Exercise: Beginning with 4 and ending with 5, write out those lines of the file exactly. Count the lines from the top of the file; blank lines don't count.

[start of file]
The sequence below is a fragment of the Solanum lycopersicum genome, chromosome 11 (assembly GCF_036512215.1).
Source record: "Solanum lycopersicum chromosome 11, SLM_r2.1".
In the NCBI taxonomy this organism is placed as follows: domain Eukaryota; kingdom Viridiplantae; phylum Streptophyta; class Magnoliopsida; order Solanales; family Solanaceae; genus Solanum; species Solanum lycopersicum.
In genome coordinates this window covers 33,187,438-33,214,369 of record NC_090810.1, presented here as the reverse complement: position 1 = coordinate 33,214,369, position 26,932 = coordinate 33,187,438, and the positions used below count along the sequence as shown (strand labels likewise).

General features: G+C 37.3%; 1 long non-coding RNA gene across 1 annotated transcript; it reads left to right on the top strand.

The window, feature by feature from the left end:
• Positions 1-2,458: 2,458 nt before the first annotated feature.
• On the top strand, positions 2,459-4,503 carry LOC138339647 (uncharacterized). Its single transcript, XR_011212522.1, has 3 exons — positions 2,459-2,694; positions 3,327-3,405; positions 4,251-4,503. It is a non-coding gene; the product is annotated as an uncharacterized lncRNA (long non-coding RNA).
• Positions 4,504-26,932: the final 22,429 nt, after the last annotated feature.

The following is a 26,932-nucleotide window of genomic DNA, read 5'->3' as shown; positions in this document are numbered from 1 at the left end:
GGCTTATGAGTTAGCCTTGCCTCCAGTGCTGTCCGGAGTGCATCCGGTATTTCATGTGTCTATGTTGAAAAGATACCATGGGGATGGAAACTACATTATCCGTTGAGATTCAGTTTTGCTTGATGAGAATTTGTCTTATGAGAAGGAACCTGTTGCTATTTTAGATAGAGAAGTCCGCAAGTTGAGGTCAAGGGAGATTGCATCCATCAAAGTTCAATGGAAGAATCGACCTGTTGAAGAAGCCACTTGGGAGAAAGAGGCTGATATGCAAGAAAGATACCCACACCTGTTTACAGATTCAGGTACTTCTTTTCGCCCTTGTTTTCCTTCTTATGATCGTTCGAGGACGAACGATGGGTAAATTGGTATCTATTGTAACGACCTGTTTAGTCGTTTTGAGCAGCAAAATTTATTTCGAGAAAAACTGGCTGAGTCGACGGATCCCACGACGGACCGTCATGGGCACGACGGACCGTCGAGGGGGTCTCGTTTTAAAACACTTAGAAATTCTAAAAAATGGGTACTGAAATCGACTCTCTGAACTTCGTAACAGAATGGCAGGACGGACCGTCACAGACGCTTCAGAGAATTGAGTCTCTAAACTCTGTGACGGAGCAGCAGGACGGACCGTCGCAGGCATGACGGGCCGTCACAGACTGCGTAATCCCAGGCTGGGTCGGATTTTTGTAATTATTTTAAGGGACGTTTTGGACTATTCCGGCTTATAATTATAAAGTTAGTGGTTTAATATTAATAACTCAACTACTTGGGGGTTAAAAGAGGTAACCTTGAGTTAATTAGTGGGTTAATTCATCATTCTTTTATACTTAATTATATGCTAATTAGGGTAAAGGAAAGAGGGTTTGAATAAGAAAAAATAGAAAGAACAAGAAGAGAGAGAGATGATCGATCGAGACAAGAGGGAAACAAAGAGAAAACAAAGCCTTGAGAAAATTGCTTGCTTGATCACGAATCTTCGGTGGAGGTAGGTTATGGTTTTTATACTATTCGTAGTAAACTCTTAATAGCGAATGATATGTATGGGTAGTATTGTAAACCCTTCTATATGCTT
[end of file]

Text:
In genome coordinates this window covers 33,187,438-33,214,369 of record NC_090810.1, presented here as the reverse complement: position 1 = coordinate 33,214,369, position 26,932 = coordinate 33,187,438, and the positions used below count along the sequence as shown (strand labels likewise).

General features: G+C 37.3%; 1 long non-coding RNA gene across 1 annotated transcript; it reads left to right on the top strand.